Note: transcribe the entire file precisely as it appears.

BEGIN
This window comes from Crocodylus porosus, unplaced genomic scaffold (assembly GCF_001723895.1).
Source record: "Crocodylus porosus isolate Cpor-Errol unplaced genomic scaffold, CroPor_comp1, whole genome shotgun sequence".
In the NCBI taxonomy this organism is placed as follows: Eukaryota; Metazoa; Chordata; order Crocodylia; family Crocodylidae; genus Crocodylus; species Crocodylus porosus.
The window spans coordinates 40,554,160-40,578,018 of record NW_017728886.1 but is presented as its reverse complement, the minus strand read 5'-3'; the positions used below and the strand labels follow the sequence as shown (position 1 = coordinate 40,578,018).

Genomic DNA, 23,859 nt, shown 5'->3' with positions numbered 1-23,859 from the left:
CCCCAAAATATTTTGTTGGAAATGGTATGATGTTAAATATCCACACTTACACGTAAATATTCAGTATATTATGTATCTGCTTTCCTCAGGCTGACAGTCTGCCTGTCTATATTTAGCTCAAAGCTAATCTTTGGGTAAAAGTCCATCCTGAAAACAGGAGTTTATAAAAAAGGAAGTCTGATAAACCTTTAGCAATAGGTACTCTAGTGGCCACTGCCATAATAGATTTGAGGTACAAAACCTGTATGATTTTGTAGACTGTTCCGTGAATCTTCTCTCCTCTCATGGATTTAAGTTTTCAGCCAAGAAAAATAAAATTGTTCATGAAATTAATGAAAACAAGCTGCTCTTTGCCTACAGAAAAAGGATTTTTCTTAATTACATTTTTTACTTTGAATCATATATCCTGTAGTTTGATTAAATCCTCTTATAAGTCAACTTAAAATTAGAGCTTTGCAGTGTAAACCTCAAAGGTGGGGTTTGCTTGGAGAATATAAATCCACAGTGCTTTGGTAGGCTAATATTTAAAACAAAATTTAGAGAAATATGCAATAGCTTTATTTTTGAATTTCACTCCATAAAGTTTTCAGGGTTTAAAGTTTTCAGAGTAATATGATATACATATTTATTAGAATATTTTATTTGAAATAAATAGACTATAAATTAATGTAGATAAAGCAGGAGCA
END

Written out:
This window comes from Crocodylus porosus, unplaced genomic scaffold (assembly GCF_001723895.1).
Source record: "Crocodylus porosus isolate Cpor-Errol unplaced genomic scaffold, CroPor_comp1, whole genome shotgun sequence".
In the NCBI taxonomy this organism is placed as follows: Eukaryota; Metazoa; Chordata; order Crocodylia; family Crocodylidae; genus Crocodylus; species Crocodylus porosus.
The window spans coordinates 40,554,160-40,578,018 of record NW_017728886.1 but is presented as its reverse complement, the minus strand read 5'-3'; the positions used below and the strand labels follow the sequence as shown (position 1 = coordinate 40,578,018).

Genomic DNA, 23,859 nt, shown 5'->3' with positions numbered 1-23,859 from the left:
CCCCAAAATATTTTGTTGGAAATGGTATGATGTTAAATATCCACACTTACACGTAAATATTCAGTATATTATGTATCTGCTTTCCTCAGGCTGACAGTCTGCCTGTCTATATTTAGCTCAAAGCTAATCTTTGGGTAAAAGTCCATCCTGAAAACAGGAGTTTATAAAAAAGGAAGTCTGATAAACCTTTAGCAATAGGTACTCTAGTGGCCACTGCCATAATAGATTTGAGGTACAAAACCTGTATGATTTTGTAGACTGTTCCGTGAATCTTCTCTCCTCTCATGGATTTAAGTTTTCAGCCAAGAAAAATAAAATTGTTCATGAAATTAATGAAAACAAGCTGCTCTTTGCCTACAGAAAAAGGATTTTTCTTAATTACATTTTTTACTTTGAATCATATATCCTGTAGTTTGATTAAATCCTCTTATAAGTCAACTTAAAATTAGAGCTTTGCAGTGTAAACCTCAAAGGTGGGGTTTGCTTGGAGAATATAAATCCACAGTGCTTTGGTAGGCTAATATTTAAAACAAAATTTAGAGAAATATGCAATAGCTTTATTTTTGAATTTCACTCCATAAAGTTTTCAGGGTTTAAAGTTTTCAGAGTAATATGATATACATATTTATTAGAATATTTTATTTGAAATAAATAGACTATAAATTAATGTAGATAAAGCAGGAGCA